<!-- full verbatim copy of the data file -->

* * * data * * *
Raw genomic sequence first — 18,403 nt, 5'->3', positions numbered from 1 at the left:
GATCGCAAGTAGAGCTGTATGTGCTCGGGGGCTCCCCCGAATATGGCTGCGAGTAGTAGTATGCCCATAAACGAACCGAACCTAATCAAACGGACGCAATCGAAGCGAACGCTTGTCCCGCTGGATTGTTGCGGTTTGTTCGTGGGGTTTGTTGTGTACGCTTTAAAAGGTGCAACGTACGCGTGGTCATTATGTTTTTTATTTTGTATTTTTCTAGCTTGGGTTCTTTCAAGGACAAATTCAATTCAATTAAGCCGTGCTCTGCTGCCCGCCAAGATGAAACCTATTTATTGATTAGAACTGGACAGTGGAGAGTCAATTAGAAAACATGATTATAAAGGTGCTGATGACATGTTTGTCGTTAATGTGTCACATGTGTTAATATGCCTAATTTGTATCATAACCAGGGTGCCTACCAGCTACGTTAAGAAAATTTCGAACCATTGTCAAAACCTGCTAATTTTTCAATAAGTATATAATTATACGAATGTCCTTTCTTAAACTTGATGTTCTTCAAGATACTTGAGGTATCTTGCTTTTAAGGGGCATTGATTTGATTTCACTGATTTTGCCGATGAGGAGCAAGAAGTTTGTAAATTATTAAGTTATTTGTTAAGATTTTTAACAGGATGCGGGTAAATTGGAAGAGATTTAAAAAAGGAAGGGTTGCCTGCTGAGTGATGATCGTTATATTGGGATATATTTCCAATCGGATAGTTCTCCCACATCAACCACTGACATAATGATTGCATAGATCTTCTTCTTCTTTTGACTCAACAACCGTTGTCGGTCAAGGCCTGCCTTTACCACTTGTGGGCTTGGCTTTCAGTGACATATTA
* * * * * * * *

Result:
Raw genomic sequence first — 18,403 nt, 5'->3', positions numbered from 1 at the left:
GATCGCAAGTAGAGCTGTATGTGCTCGGGGGCTCCCCCGAATATGGCTGCGAGTAGTAGTATGCCCATAAACGAACCGAACCTAATCAAACGGACGCAATCGAAGCGAACGCTTGTCCCGCTGGATTGTTGCGGTTTGTTCGTGGGGTTTGTTGTGTACGCTTTAAAAGGTGCAACGTACGCGTGGTCATTATGTTTTTTATTTTGTATTTTTCTAGCTTGGGTTCTTTCAAGGACAAATTCAATTCAATTAAGCCGTGCTCTGCTGCCCGCCAAGATGAAACCTATTTATTGATTAGAACTGGACAGTGGAGAGTCAATTAGAAAACATGATTATAAAGGTGCTGATGACATGTTTGTCGTTAATGTGTCACATGTGTTAATATGCCTAATTTGTATCATAACCAGGGTGCCTACCAGCTACGTTAAGAAAATTTCGAACCATTGTCAAAACCTGCTAATTTTTCAATAAGTATATAATTATACGAATGTCCTTTCTTAAACTTGATGTTCTTCAAGATACTTGAGGTATCTTGCTTTTAAGGGGCATTGATTTGATTTCACTGATTTTGCCGATGAGGAGCAAGAAGTTTGTAAATTATTAAGTTATTTGTTAAGATTTTTAACAGGATGCGGGTAAATTGGAAGAGATTTAAAAAAGGAAGGGTTGCCTGCTGAGTGATGATCGTTATATTGGGATATATTTCCAATCGGATAGTTCTCCCACATCAACCACTGACATAATGATTGCATAGATCTTCTTCTTCTTTTGACTCAACAACCGTTGTCGGTCAAGGCCTGCCTTTACCACTTGTGGGCTTGGCTTTCAGTGACATATTA